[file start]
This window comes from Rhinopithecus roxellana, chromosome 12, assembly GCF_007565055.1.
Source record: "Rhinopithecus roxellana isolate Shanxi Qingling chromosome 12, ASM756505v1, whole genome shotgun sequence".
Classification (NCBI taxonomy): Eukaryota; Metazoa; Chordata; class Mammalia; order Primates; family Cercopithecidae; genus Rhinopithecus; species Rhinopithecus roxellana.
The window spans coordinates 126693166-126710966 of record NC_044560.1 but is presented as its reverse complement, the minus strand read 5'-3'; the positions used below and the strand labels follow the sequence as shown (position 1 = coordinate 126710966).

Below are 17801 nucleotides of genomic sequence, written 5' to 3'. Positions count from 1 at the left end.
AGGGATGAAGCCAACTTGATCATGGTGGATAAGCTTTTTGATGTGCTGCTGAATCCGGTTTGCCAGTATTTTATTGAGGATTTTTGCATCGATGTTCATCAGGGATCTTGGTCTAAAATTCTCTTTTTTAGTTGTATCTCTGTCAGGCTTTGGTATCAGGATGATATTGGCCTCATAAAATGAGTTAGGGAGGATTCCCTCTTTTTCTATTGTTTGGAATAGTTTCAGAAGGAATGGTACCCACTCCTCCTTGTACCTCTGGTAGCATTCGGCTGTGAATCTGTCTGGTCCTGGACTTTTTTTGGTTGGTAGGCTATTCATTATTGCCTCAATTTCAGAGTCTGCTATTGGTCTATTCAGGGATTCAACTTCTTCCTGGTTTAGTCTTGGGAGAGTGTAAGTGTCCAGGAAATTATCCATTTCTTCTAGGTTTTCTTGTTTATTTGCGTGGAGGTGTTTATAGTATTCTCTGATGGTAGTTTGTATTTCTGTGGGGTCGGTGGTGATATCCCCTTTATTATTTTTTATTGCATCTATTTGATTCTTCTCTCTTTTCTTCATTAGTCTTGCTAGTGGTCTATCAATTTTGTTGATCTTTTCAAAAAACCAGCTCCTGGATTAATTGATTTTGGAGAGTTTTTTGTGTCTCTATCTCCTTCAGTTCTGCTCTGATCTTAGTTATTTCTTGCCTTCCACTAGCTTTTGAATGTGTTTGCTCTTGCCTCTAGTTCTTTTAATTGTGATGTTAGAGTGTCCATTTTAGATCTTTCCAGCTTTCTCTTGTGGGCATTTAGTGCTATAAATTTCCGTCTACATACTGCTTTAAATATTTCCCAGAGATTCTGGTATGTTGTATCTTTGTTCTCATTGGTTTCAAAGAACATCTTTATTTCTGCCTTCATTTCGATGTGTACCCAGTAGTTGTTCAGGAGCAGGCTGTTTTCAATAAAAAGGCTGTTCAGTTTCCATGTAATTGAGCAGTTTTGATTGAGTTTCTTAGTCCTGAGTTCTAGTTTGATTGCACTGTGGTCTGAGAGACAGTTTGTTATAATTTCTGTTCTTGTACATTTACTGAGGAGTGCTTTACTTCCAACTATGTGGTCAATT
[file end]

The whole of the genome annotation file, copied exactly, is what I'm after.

This window comes from Rhinopithecus roxellana, chromosome 12, assembly GCF_007565055.1.
Source record: "Rhinopithecus roxellana isolate Shanxi Qingling chromosome 12, ASM756505v1, whole genome shotgun sequence".
Classification (NCBI taxonomy): Eukaryota; Metazoa; Chordata; class Mammalia; order Primates; family Cercopithecidae; genus Rhinopithecus; species Rhinopithecus roxellana.
The window spans coordinates 126693166-126710966 of record NC_044560.1 but is presented as its reverse complement, the minus strand read 5'-3'; the positions used below and the strand labels follow the sequence as shown (position 1 = coordinate 126710966).

Below are 17801 nucleotides of genomic sequence, written 5' to 3'. Positions count from 1 at the left end.
AGGGATGAAGCCAACTTGATCATGGTGGATAAGCTTTTTGATGTGCTGCTGAATCCGGTTTGCCAGTATTTTATTGAGGATTTTTGCATCGATGTTCATCAGGGATCTTGGTCTAAAATTCTCTTTTTTAGTTGTATCTCTGTCAGGCTTTGGTATCAGGATGATATTGGCCTCATAAAATGAGTTAGGGAGGATTCCCTCTTTTTCTATTGTTTGGAATAGTTTCAGAAGGAATGGTACCCACTCCTCCTTGTACCTCTGGTAGCATTCGGCTGTGAATCTGTCTGGTCCTGGACTTTTTTTGGTTGGTAGGCTATTCATTATTGCCTCAATTTCAGAGTCTGCTATTGGTCTATTCAGGGATTCAACTTCTTCCTGGTTTAGTCTTGGGAGAGTGTAAGTGTCCAGGAAATTATCCATTTCTTCTAGGTTTTCTTGTTTATTTGCGTGGAGGTGTTTATAGTATTCTCTGATGGTAGTTTGTATTTCTGTGGGGTCGGTGGTGATATCCCCTTTATTATTTTTTATTGCATCTATTTGATTCTTCTCTCTTTTCTTCATTAGTCTTGCTAGTGGTCTATCAATTTTGTTGATCTTTTCAAAAAACCAGCTCCTGGATTAATTGATTTTGGAGAGTTTTTTGTGTCTCTATCTCCTTCAGTTCTGCTCTGATCTTAGTTATTTCTTGCCTTCCACTAGCTTTTGAATGTGTTTGCTCTTGCCTCTAGTTCTTTTAATTGTGATGTTAGAGTGTCCATTTTAGATCTTTCCAGCTTTCTCTTGTGGGCATTTAGTGCTATAAATTTCCGTCTACATACTGCTTTAAATATTTCCCAGAGATTCTGGTATGTTGTATCTTTGTTCTCATTGGTTTCAAAGAACATCTTTATTTCTGCCTTCATTTCGATGTGTACCCAGTAGTTGTTCAGGAGCAGGCTGTTTTCAATAAAAAGGCTGTTCAGTTTCCATGTAATTGAGCAGTTTTGATTGAGTTTCTTAGTCCTGAGTTCTAGTTTGATTGCACTGTGGTCTGAGAGACAGTTTGTTATAATTTCTGTTCTTGTACATTTACTGAGGAGTGCTTTACTTCCAACTATGTGGTCAATT